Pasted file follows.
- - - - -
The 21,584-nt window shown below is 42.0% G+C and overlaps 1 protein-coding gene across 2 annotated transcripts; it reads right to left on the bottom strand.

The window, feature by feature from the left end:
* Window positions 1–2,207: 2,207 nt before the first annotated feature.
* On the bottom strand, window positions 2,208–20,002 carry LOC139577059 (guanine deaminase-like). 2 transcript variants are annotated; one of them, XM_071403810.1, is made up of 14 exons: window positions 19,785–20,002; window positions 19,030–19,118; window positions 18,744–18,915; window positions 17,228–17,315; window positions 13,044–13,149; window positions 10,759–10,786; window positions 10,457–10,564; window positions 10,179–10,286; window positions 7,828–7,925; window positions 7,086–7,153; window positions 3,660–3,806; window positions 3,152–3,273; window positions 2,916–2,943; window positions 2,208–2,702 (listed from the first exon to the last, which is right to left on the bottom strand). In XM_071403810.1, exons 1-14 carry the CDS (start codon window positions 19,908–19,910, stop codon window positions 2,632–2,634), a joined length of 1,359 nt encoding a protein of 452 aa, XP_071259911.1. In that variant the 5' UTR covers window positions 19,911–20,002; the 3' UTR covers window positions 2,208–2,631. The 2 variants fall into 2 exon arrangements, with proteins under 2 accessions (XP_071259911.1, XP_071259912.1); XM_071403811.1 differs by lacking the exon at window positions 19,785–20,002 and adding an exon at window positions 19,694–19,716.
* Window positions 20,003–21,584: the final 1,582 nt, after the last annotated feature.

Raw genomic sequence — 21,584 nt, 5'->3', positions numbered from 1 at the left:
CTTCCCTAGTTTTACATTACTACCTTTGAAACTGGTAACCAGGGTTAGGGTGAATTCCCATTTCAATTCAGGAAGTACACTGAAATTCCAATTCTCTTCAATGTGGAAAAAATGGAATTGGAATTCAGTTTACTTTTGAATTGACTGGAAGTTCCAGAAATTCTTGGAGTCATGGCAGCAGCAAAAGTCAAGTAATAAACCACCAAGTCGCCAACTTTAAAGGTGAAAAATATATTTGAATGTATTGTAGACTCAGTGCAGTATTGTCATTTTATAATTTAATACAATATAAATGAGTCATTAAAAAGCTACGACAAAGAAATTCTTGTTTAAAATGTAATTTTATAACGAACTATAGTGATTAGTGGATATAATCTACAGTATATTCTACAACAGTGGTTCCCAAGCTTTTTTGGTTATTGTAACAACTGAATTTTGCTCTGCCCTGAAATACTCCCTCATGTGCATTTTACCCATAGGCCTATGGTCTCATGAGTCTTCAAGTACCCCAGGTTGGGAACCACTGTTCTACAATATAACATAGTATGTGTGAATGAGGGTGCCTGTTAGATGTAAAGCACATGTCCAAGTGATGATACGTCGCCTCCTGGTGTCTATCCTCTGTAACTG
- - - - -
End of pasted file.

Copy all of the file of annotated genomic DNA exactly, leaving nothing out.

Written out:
The 21,584-nt window shown below is 42.0% G+C and overlaps 1 protein-coding gene across 2 annotated transcripts; it reads right to left on the bottom strand.

The window, feature by feature from the left end:
* Window positions 1–2,207: 2,207 nt before the first annotated feature.
* On the bottom strand, window positions 2,208–20,002 carry LOC139577059 (guanine deaminase-like). 2 transcript variants are annotated; one of them, XM_071403810.1, is made up of 14 exons: window positions 19,785–20,002; window positions 19,030–19,118; window positions 18,744–18,915; window positions 17,228–17,315; window positions 13,044–13,149; window positions 10,759–10,786; window positions 10,457–10,564; window positions 10,179–10,286; window positions 7,828–7,925; window positions 7,086–7,153; window positions 3,660–3,806; window positions 3,152–3,273; window positions 2,916–2,943; window positions 2,208–2,702 (listed from the first exon to the last, which is right to left on the bottom strand). In XM_071403810.1, exons 1-14 carry the CDS (start codon window positions 19,908–19,910, stop codon window positions 2,632–2,634), a joined length of 1,359 nt encoding a protein of 452 aa, XP_071259911.1. In that variant the 5' UTR covers window positions 19,911–20,002; the 3' UTR covers window positions 2,208–2,631. The 2 variants fall into 2 exon arrangements, with proteins under 2 accessions (XP_071259911.1, XP_071259912.1); XM_071403811.1 differs by lacking the exon at window positions 19,785–20,002 and adding an exon at window positions 19,694–19,716.
* Window positions 20,003–21,584: the final 1,582 nt, after the last annotated feature.

Raw genomic sequence — 21,584 nt, 5'->3', positions numbered from 1 at the left:
CTTCCCTAGTTTTACATTACTACCTTTGAAACTGGTAACCAGGGTTAGGGTGAATTCCCATTTCAATTCAGGAAGTACACTGAAATTCCAATTCTCTTCAATGTGGAAAAAATGGAATTGGAATTCAGTTTACTTTTGAATTGACTGGAAGTTCCAGAAATTCTTGGAGTCATGGCAGCAGCAAAAGTCAAGTAATAAACCACCAAGTCGCCAACTTTAAAGGTGAAAAATATATTTGAATGTATTGTAGACTCAGTGCAGTATTGTCATTTTATAATTTAATACAATATAAATGAGTCATTAAAAAGCTACGACAAAGAAATTCTTGTTTAAAATGTAATTTTATAACGAACTATAGTGATTAGTGGATATAATCTACAGTATATTCTACAACAGTGGTTCCCAAGCTTTTTTGGTTATTGTAACAACTGAATTTTGCTCTGCCCTGAAATACTCCCTCATGTGCATTTTACCCATAGGCCTATGGTCTCATGAGTCTTCAAGTACCCCAGGTTGGGAACCACTGTTCTACAATATAACATAGTATGTGTGAATGAGGGTGCCTGTTAGATGTAAAGCACATGTCCAAGTGATGATACGTCGCCTCCTGGTGTCTATCCTCTGTAACTG